Submarines Collins-class


All the Australian submarine force is based on Collins-class submarines. In total, it represents a fleet of 6 submarines operated by the RAN. The Collins class takes its name from Australian Vice Admiral John Augustine Collins; all six submarines are named after significant RAN personnel who distinguished themselves in action during World War II. The boats were the first submarines to be constructed in Australia, prompting widespread improvements in Australian industry.

Decades ago, the planning for a new design to replace the RAN’s Oberon-class submarines began in the late 1970s and early 1980s. Proposals were received from seven companies; two were selected for a funded study to determine the winning design, which was announced in mid-1987. The submarines, enlarged versions of Swedish shipbuilder Kockums’Västergötland class and originally referred to as the Type 471, were constructed between 1990 and 2003 in South Australia by the Australian Submarine Corporation (ASC).

For those interested in knowing details on the project of the Collins submarines, I recommend this book.

The submarines have been the subject of incidents and technical problems since the design phase, including accusations of foul play and bias during the design selection, improper handling of design changes during construction, major capability deficiencies in the first submarines, and ongoing technical problems throughout the early life of the class. These problems have been compounded by the inability of the RAN to retain sufficient personnel to operate the submarines—by 2008, only three could be manned, and between 2009 and 2012, on average two or fewer were fully operational. The resulting negative press has led to a poor public perception of the Collins class.

The Collins class is expected to remain in service until the 2020s. Planning for a replacement class of up to 12 vessels commenced in 2007. The new boats are predicted to enter service from 2025, and be active until the 2070s. It is possible that the new boats belong to the Japanese-developed Soryu-class, a world-class submarine with highest standards in stealth and non-nuclear energy systems.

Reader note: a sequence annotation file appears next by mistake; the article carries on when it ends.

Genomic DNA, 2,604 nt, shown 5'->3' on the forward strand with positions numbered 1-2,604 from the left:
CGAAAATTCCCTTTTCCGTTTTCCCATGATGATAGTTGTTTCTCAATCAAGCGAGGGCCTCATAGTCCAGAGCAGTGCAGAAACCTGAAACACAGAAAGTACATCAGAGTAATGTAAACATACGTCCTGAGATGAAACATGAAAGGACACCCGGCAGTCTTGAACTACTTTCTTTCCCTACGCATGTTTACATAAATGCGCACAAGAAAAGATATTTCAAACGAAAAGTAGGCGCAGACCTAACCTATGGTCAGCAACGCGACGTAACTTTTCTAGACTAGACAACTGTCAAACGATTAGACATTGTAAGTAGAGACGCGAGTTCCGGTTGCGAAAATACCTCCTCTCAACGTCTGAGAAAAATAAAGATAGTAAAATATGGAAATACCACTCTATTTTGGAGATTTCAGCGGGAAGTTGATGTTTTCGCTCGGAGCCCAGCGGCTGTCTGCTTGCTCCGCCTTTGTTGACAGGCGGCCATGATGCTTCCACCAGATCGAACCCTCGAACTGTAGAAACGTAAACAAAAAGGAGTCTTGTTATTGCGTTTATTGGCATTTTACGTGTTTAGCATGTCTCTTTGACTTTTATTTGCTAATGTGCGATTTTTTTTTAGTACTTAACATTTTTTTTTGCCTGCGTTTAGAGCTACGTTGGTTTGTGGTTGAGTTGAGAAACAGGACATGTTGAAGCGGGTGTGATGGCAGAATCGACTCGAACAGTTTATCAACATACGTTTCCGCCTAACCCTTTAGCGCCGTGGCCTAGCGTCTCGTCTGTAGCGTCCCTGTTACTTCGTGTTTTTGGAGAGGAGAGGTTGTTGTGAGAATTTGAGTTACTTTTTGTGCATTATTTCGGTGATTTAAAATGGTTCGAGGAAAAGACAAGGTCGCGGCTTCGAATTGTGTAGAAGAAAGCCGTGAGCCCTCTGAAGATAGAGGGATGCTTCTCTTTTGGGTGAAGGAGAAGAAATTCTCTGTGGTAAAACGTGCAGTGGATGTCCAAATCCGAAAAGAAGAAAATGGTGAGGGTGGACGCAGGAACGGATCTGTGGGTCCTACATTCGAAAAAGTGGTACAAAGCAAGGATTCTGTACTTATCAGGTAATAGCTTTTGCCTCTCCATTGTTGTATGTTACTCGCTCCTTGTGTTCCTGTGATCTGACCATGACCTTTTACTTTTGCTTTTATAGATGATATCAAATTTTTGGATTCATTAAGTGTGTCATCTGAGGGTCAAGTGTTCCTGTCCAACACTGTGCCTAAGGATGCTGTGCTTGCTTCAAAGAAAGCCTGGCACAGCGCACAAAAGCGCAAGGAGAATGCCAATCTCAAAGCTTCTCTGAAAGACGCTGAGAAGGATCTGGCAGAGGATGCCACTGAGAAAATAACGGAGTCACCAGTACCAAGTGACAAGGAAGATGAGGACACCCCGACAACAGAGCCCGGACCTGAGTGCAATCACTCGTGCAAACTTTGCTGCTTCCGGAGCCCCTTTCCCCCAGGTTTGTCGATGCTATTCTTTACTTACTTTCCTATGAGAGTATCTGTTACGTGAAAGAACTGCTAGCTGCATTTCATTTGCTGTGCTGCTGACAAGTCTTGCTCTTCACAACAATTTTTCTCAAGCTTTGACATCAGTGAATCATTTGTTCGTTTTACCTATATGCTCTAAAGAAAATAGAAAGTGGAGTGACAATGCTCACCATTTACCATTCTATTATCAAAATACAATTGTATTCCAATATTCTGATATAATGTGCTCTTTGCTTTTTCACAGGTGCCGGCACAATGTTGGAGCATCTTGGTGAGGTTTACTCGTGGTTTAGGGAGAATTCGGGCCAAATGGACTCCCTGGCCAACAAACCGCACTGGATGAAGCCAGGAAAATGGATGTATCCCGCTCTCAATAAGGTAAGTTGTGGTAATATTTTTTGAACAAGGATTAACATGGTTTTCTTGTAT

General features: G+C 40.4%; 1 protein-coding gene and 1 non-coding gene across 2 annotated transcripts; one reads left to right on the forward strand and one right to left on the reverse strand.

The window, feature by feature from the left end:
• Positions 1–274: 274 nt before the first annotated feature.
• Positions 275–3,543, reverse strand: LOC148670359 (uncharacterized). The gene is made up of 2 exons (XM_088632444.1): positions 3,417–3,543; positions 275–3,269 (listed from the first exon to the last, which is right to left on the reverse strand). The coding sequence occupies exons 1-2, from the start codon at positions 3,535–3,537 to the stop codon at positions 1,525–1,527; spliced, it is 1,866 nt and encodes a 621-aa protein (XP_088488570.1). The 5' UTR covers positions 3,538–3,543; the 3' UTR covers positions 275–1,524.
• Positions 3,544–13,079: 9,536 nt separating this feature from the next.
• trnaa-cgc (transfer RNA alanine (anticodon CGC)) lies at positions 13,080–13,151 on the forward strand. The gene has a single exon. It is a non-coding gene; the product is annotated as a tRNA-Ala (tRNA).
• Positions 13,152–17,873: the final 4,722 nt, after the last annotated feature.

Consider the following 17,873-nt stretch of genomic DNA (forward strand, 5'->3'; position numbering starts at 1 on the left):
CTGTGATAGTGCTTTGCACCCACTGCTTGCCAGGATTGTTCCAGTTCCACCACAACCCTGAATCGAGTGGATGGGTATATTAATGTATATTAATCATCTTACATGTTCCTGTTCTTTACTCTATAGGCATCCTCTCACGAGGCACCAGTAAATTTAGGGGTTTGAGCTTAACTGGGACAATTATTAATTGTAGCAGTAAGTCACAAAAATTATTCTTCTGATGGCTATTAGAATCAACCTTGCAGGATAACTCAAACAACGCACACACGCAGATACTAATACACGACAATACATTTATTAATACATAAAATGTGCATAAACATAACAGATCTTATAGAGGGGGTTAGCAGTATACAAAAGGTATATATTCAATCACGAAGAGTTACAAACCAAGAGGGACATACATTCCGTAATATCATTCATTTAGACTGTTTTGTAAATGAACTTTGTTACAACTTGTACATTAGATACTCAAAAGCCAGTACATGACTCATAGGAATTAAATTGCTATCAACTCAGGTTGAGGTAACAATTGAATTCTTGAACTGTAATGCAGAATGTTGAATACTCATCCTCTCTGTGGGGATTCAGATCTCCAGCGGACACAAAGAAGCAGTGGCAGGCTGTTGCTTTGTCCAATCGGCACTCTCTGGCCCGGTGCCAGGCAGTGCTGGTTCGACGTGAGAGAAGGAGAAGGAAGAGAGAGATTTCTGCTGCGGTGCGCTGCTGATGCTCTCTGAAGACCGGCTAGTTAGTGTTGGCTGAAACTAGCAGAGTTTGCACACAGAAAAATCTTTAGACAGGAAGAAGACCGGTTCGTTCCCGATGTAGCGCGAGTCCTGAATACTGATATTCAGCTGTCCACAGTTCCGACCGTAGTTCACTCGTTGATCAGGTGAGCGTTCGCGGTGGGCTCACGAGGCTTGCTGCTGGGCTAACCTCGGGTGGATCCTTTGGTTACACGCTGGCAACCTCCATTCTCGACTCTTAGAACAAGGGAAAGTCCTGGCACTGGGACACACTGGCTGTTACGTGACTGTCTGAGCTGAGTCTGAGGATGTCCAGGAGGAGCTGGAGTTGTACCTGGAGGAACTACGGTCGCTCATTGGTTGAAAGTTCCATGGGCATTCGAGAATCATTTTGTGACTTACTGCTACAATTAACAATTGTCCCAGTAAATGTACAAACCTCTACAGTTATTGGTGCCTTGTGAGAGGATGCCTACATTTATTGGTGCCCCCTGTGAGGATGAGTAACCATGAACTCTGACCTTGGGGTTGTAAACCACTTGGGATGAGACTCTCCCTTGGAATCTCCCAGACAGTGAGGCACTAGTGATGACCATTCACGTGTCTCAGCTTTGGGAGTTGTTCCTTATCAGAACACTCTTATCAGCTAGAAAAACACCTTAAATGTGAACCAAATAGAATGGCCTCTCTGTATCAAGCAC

▽ Royal Australian Navy

 

HMAS_Stuart_FFH_153

Frigate Surface Force
The Australian Navy Frigate
Surface Force

 

HMAS Collins-class Rankin

Submarine Force
The Australian Navy
Submarine Force

 

HMAS_Canberra

Amphibious Force
The Australian Navy
Amphibious Force

 

HMAS_Perth

Patrol Force
The Australian Navy
Patrol Force

 

HMAS Ballarat

MineHunting Force
The Australian Navy
Mine Warfare Force

 

HMAS Stuart

Replenishment and Survey Force
The Australian Navy
Replenishment and Survey Force

 

HMAS_Warramunga_(FFH_152)

Training Ships and other Non-Commissioned Units
The Australian Navy Training Ships
and Other Non-Commissioned Units

▽Warships in the Royal Australian Navy (RAN)

Frigate surface Force (11): The principal striking force of the RAN comes from the eleven frigates of the surface force: eight of them belong to the Anzac class and the rest (three) are units from the Adelaide class.
Submarine Striking Force (6): The RAN operates six Collins-class submarines. Due to technical and manpower problems these submarines might be replaced in the future by Japanese Soryu-class submarines.
Amphibious Force (3): There are a huge variety of amphibious warfare units, which include two Canberra-class landing helicopter dock ships and the landing ship HMAS Choules.
Patrol Boat Force (13): There are thirteen Armidale-class patrol boats that perform coastal and economic exclusion zone patrols.
Mine Hunting and Warfare Force (4 + 2 in reserve):
There are four Huon-class vessels that are used for minehunting and clearance (another two are commissioned but in reserve since October 2011).
Replenishment Force (2 + 6 survey duties):
The task for replenishment at sea is provided by two ships, Sirius and Success. In addition, there are two Leeuwin-class and four Paluma-class vessels perform survey and charting duties.
Training Units (1 + 1 support vessel + 2 patrol boats):
The RAN operates the sail training ship Young Endeavour, the support vessel ADV Ocean Shield, and two Cape-class patrol boats. The latter ones are acquired thanks to the Australian Border Force.


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